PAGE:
First and foremost, DC YouthLink needs to be more intentional about creating and implementing needs-based individualized service plans.  The key component of successful community-based services models is that each youth receives services that are tailored to his or her unique individual needs and enable the youth to build on his or her existing strengths and interests.  Unfortunately, based on our experience representing committed youth and based on the available data,[1] it appears that many of the service plans being created now are neither needs-based nor individualized.  

Currently, too many service plans are not needs based as the core needs of youth are rarely identified because superficial service needs are often confused for deeper core needs.  Let me explain.  Too often, when creating service plans, we ask ourselves the question: Where are the gaps?  The answer to this question is usually: school attendance, a constant positive role model in the youth’s life, and a source of income or training for future employment.  This explains why 49% of the funds DC YouthLink spent in fiscal year 2013 went to two service areas. – mentoring and job training.[2]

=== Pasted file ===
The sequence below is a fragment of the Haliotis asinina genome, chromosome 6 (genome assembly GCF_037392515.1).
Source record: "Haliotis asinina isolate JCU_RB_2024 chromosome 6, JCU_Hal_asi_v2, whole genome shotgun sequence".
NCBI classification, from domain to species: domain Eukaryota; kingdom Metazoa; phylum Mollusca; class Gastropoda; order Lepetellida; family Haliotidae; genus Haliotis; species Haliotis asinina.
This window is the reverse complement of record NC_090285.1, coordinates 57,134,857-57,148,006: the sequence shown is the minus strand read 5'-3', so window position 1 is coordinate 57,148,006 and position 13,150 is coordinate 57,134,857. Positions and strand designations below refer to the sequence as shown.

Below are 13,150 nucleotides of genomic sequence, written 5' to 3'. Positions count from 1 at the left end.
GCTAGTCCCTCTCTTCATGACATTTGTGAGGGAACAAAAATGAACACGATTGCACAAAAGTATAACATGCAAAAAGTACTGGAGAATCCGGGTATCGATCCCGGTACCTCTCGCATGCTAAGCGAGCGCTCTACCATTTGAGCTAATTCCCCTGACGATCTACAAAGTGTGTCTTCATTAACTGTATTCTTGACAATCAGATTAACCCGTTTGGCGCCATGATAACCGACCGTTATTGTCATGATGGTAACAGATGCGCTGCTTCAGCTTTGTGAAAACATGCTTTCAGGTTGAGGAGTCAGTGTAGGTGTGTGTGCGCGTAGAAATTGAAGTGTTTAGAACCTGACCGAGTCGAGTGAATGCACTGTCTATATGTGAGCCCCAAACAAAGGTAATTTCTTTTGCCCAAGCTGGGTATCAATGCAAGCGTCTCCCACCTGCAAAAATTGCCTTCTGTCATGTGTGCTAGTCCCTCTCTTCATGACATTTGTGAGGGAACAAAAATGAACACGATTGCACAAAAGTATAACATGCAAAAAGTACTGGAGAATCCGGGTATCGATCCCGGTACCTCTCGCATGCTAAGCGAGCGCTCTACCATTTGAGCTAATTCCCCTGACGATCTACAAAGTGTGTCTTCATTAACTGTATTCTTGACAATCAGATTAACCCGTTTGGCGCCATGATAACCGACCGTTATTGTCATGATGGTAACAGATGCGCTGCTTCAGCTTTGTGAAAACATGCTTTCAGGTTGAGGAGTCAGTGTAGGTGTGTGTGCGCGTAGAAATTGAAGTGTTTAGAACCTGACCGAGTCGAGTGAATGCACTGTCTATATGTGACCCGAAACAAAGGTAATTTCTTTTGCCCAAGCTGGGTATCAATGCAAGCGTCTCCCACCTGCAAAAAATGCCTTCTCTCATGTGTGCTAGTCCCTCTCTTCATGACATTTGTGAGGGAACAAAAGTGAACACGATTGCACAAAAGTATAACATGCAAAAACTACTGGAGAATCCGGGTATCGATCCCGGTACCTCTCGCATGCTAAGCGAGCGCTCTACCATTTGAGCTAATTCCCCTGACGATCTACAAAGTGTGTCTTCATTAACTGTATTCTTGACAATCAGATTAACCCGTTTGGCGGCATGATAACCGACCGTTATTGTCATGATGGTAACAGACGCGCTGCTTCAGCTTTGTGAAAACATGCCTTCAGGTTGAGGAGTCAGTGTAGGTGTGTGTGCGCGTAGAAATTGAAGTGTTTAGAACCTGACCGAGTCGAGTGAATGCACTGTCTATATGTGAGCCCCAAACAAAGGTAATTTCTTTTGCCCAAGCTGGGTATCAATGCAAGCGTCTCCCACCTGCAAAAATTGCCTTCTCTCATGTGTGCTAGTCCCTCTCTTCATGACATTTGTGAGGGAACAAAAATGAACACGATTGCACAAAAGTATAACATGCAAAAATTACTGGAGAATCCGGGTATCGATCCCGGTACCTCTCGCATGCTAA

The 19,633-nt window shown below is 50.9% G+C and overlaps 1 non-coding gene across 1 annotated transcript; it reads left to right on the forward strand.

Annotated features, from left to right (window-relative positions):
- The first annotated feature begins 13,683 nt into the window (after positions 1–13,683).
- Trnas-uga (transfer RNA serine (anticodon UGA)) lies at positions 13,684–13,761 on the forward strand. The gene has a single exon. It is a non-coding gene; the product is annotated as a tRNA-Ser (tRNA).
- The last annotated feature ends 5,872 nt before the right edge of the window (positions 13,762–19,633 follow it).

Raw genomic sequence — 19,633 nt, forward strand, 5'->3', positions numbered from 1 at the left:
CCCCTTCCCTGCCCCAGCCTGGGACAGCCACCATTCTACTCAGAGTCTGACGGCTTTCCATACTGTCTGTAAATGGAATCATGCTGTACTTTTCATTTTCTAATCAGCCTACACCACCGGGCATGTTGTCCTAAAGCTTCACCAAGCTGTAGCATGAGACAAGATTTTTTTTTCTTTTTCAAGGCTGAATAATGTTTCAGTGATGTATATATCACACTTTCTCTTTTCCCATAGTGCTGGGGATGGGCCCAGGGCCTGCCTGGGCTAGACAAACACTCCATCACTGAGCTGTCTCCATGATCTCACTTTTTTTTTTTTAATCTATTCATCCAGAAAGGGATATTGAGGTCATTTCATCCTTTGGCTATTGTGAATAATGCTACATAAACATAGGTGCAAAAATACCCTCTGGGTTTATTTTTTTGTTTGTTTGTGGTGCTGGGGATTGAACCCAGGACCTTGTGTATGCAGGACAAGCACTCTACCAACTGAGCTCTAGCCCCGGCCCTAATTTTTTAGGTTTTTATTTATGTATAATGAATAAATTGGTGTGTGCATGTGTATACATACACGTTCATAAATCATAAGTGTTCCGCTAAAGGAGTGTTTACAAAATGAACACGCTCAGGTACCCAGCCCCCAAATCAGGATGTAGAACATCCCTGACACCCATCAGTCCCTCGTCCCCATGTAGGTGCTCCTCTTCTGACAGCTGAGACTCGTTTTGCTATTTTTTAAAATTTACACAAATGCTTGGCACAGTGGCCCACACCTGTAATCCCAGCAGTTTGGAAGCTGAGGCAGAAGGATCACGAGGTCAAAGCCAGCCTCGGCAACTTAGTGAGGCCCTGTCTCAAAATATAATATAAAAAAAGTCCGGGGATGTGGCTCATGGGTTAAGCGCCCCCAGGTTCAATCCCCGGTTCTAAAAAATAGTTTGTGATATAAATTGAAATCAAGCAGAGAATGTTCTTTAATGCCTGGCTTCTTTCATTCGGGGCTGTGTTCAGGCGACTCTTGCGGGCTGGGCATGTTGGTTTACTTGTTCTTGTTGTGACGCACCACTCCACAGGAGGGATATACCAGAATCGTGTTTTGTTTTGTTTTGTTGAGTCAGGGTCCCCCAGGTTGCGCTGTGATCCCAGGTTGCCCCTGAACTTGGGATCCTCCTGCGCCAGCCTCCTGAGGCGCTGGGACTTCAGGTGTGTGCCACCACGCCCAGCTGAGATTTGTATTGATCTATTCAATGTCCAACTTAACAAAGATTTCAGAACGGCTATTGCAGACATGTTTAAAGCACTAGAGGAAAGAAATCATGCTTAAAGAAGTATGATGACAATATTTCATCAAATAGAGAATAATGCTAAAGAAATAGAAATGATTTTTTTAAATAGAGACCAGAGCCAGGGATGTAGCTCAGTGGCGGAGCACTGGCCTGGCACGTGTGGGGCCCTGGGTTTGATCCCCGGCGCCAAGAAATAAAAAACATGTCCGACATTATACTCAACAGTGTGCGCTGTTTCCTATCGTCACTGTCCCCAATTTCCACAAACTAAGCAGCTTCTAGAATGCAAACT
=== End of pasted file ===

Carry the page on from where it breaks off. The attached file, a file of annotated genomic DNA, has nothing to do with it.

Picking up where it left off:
In reality, the real questions that we should be asking ourselves run much deeper than just service gaps.   The questions should be more along the lines of what needs should we address so that the youth can be successful in school?  In other words, to succeed in school, does the youth need to feel safe? Supported? Does the youth need additional services?  An IEP?  A service plan should then be created around addressing these deeper needs, rather than just stating that the youth needs an education.